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StEPs Spotlight: Center for the History of Family Medicine

by Cherie Cook, AASLH, and Don Ivey, Center for the History of Family Medicine, on

Exciting changes are happening at the 800+ organizations taking part in the StEPs program (Exciting changes are happening at the 800+ organizations taking part in AASLH’s StEPs program (Standards and Excellence Program for History Organizations). Our “StEPs Spotlight” series highlights accomplishments by the participating organizations. Join us each month to read how StEPs is helping these organizations take a leap forward by improving policies and practices, opening lines of communication, and setting goals for a bright future. 

 

Center for the History of Family Medicine, Leawood, Kansas  

center-for-history-family-medicine-2

The Center for the History of Family Medicine (CHFM) is the primary repository of information and resources on the history and evolution of general practice, family practice and the specialty of family medicine in the United States. As such, the Center serves three purposes:

  1. Research library,
  2. Archives for major family medicine organizations and leaders within the specialty, and
  3. Museum featuring artifacts and exhibits from the earliest days of general practice up to the present day’s specialty of family medicine.

CHFM has two full-time staff, one seasonal intern, and five volunteers, as well as 16 volunteer board members. It enrolled in StEPs in January 2012 and graduated with five Gold certificates in 2014 (the sixth section, Stewardship of Historic Structures was not applicable to CHFM since it doesn’t own or manage any historic structures or landscapes).

What would you say is the most significant improvement within your organization as a result of taking part in StEPs?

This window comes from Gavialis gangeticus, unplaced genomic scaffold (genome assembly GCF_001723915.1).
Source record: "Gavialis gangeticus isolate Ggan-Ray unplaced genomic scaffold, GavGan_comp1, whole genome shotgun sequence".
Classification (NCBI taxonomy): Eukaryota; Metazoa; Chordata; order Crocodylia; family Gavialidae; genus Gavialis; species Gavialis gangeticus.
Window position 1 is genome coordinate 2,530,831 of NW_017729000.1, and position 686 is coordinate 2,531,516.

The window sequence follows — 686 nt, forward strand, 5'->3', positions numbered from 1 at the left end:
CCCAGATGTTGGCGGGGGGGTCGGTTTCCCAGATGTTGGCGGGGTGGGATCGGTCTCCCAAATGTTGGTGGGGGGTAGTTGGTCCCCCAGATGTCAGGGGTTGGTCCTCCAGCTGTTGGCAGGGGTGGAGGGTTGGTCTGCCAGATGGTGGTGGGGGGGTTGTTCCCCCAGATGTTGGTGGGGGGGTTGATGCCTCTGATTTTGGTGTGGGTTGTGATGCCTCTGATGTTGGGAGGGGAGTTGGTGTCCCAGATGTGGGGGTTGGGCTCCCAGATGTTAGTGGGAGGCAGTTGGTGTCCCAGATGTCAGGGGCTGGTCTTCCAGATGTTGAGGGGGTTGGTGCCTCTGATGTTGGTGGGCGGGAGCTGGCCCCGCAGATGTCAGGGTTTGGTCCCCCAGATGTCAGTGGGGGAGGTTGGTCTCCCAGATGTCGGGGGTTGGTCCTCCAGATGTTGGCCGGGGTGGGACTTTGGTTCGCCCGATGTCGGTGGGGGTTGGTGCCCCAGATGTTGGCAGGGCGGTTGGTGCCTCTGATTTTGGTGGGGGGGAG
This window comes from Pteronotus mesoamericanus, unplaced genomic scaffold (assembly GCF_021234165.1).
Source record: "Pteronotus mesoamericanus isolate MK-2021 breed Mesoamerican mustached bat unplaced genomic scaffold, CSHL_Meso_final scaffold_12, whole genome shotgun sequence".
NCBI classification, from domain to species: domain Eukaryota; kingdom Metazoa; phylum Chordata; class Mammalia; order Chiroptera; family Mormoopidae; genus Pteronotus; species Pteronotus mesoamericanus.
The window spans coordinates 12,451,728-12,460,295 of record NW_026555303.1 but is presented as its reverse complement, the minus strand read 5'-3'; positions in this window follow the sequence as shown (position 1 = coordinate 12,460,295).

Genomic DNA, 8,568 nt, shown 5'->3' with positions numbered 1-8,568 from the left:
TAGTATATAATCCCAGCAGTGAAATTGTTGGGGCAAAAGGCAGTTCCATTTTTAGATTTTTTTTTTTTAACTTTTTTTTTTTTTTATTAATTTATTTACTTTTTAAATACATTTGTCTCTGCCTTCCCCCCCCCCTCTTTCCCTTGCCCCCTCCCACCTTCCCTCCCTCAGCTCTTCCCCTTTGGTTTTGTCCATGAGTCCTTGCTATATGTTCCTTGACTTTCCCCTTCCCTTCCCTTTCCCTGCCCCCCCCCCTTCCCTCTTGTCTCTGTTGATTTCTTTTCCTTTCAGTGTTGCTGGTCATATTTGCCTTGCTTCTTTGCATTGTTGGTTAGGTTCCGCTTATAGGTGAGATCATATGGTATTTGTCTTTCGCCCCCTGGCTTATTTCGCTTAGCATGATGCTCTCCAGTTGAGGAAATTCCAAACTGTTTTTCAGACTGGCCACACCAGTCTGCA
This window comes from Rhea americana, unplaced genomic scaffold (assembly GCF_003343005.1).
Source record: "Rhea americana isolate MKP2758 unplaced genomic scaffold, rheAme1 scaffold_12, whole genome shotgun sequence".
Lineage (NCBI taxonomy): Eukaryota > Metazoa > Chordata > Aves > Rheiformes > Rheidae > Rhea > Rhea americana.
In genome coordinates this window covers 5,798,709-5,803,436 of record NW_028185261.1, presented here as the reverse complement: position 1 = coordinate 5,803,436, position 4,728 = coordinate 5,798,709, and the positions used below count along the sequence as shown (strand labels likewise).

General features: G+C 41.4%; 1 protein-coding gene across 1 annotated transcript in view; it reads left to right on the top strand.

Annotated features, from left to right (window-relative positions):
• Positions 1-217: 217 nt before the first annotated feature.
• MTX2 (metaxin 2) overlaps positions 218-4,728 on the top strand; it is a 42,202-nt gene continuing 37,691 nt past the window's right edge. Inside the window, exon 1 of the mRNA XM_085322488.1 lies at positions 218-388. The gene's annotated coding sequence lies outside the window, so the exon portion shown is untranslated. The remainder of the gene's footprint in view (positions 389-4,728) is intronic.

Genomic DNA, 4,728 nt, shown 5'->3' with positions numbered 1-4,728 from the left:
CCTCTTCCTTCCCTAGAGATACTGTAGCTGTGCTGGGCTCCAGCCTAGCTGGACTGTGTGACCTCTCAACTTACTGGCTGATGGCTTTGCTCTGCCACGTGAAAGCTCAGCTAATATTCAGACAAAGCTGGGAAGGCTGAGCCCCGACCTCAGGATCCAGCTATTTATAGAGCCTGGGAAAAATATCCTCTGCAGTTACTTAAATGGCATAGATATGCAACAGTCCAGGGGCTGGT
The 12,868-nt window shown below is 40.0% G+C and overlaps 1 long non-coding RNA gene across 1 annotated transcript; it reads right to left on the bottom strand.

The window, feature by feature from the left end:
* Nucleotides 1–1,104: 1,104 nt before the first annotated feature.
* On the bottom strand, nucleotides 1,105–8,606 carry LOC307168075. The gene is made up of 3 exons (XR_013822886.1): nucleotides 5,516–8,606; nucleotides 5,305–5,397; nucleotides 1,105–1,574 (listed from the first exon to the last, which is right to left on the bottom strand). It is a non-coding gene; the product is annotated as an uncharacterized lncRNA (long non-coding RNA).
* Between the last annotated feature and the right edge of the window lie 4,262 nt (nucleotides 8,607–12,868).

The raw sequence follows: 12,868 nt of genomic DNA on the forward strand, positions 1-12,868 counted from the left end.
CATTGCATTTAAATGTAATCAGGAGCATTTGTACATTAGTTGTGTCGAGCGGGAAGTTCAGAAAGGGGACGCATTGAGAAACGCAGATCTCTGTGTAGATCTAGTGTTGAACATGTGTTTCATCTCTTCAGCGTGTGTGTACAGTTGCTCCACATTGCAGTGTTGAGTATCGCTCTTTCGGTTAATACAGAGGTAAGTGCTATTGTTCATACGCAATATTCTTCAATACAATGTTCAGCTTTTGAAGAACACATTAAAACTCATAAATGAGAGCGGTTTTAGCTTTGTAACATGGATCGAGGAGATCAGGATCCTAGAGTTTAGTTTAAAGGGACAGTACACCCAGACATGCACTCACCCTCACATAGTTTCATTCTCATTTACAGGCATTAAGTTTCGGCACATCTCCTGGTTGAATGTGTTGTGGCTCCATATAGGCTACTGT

The StEPs program has proven to be of value to us because it forced us to take a comprehensive look at all areas of our operations. In so doing, it helped us to clearly identify both the things that we were doing well, and the things that needed improvement. In sum, the one thing that StEPs has helped us with most is by providing focus, allowing us to better concentrate our time and resources in the areas where they are most needed.

The 1951 Scientific Meeting of the American Academy of General Practice via

The 1951 Scientific Meeting of the American Academy of General Practice via

Can you offer specific examples of other positive changes within your organization as a result of StEPs?

We have made many changes, including:

  • All policies, including the Center’s code of ethics, are now reviewed every three years.
  • Conflict of interest forms are distributed annually to members of the board.
  • Legal counsel has reviewed our collections management policy.
  • Line items have been added to the budget for staff training and for collections care and conservation.
  • Back-up copies of donor records are scanned, placed on CD, and stored offsite.